Another study by Young Invincibles examined where recent Millennials were working, and made charts of their median annual wages, split into the top five sectors among 18-24 year olds and 25-34 year olds:
From these charts, we can see that the movement for a $15 minimum wage has significant importance to millennials, as a large percentage of us are in the retail, leisure, and hospitality industries, which tend to pay close to, or slightly above the minimum wage. In fact, the yearly median wage for young people of both age cohorts in EACH field has either remained stagnant and decreased, including healthcare, and the professional & business fields.
This indicates that young people are not earning any more than in 2004, even in fast-growing fields which are commonly recommended by career counselors. This could have serious implications, considering that total student loan debt has almost TRIPLED in this same time period.
RAISE THE MINIMUM WAGE
This explains why thousands of fast food, retail, home care aides, airport workers, academic adjuncts, and other workers have joined the movement for a $15 per hour minimum wage. Even as the price of many goods and services continues to increase, which we will cover next week, our wages are worth either the same or even less than decades ago. With every passing year, our earnings are worth less, creating a dire, urgent situation where going on strike without a union is the only way to fight back. Despite multiple studies which support the idea that raising the minimum wage would actually provide an economic stimulus, most low-wage employers are against raising the wage, despite being multinational corporations with millions in profits.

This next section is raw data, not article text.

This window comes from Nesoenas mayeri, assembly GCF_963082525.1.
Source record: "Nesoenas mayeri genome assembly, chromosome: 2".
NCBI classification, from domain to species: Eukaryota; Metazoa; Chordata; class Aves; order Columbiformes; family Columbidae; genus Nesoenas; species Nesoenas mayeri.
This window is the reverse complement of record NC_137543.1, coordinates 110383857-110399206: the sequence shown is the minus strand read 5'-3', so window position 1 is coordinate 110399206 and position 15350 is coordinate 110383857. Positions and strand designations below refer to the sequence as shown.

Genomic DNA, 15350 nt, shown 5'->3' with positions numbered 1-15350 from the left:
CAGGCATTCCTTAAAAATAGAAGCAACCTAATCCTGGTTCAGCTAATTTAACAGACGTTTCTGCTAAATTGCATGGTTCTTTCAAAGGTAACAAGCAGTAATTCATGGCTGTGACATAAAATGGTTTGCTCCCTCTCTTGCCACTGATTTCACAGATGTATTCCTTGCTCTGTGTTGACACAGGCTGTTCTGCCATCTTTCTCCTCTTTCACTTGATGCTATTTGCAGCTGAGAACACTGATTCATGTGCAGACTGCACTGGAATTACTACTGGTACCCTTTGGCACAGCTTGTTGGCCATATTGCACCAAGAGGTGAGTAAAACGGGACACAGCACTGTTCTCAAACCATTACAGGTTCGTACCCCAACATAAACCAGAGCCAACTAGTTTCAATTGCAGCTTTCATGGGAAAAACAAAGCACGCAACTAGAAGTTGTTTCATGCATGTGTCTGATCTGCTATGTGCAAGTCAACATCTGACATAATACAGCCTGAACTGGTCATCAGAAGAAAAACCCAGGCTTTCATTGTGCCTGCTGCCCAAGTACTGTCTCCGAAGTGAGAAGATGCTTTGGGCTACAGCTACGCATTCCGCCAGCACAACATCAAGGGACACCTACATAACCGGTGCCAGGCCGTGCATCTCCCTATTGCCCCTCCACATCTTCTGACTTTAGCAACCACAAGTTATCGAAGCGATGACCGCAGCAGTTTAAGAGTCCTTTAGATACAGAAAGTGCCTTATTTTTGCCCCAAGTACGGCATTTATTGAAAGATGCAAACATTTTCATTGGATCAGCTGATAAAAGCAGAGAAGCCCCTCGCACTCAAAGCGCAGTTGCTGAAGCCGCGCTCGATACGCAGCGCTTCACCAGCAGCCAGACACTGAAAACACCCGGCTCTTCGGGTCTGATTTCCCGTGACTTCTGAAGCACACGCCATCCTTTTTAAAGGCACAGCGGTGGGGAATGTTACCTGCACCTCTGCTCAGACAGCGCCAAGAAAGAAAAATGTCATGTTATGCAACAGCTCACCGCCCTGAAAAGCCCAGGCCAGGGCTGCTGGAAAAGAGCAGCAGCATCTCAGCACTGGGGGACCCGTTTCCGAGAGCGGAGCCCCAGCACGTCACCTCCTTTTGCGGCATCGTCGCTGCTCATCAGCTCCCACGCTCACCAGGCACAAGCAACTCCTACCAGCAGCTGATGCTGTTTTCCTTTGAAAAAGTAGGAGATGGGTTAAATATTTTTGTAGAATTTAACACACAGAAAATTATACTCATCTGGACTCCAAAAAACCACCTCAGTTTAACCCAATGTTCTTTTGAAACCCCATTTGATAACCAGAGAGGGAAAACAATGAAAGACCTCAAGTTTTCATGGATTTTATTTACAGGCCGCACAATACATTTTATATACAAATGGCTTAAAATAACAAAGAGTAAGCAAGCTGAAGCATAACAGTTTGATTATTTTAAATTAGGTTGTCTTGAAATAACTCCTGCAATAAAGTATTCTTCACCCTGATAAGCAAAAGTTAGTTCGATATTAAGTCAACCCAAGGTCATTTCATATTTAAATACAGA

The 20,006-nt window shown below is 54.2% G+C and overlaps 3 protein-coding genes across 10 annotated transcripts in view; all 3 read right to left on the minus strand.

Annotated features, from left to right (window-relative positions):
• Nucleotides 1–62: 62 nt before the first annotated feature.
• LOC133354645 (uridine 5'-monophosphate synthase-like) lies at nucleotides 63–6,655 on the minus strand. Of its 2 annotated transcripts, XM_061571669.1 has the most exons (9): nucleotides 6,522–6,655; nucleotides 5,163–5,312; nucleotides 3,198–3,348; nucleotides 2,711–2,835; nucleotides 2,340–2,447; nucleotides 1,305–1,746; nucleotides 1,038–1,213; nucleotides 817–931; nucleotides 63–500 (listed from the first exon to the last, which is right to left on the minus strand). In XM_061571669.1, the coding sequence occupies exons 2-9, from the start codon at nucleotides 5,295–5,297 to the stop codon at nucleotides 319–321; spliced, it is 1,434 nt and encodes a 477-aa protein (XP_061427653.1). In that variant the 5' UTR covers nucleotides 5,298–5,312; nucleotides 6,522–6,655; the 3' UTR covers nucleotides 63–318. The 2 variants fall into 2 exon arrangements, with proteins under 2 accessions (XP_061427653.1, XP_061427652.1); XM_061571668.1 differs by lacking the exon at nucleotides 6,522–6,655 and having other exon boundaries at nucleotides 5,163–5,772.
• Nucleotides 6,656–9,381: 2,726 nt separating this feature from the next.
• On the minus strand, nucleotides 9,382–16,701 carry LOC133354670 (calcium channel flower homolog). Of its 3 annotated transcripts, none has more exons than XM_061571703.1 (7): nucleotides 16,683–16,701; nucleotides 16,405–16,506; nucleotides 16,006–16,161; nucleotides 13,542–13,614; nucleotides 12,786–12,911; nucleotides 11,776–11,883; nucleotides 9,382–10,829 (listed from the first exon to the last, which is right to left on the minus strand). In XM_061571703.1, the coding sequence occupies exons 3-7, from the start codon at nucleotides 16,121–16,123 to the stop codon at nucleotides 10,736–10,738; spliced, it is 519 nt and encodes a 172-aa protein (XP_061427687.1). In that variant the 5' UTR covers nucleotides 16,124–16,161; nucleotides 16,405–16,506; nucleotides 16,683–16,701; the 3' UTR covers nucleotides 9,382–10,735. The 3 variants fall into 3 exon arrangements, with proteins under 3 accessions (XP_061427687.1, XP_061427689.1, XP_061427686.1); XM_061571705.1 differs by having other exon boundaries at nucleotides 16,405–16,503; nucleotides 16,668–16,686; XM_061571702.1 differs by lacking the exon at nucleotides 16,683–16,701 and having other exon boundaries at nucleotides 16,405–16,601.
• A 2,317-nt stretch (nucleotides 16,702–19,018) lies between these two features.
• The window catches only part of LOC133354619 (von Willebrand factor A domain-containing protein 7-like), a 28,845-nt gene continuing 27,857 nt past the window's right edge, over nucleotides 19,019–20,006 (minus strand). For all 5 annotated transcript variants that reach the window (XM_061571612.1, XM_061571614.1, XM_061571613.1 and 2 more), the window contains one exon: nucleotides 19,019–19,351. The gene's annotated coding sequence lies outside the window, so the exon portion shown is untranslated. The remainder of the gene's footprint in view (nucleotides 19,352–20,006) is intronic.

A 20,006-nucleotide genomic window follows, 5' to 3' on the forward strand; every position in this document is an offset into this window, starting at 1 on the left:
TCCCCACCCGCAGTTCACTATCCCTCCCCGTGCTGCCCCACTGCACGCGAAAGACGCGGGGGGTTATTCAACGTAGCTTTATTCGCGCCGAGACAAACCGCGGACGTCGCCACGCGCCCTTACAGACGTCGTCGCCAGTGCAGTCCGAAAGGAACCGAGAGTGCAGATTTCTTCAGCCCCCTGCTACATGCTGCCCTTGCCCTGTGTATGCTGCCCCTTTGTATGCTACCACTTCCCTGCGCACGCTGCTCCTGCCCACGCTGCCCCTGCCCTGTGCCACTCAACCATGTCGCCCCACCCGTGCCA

While electing Bernie Sanders, who supports a nationwide $15 per hour minimum wage, would certainly help immensely, we will need a mass movement to put pressure on our politicians to start helping the workers they supposedly represent. For this reason, one of the demands of the Million Student March is the $15/hour minimum wage for all campus workers, in solidarity with the Fight For 15. Even if we are going to school to escape minimum wage labor, raising the wage won’t just help the cashiers in the food court, but ALL OF US!
Our education system is broken, and we are paying higher tuition each year for an education which is increasingly not helping us in the job market. However, we can’t give up. Students across the country must fight for a $15/hour minimum wage to rise the income of all workers. We must eliminate the tuition of public universities to provide an opportunity for all members of our society to obtain a higher education regardless of income. Finally, we must abolish student debt, because a large percentage of our generation has been robbed of our economic futures.
This isn’t impossible. We start on November 12th at the Million Student March. Sign up and find your local event at StudentMarch.org.
We are more than our degrees and job titles. We are not a loan. The time has come for us to stand up and fight back!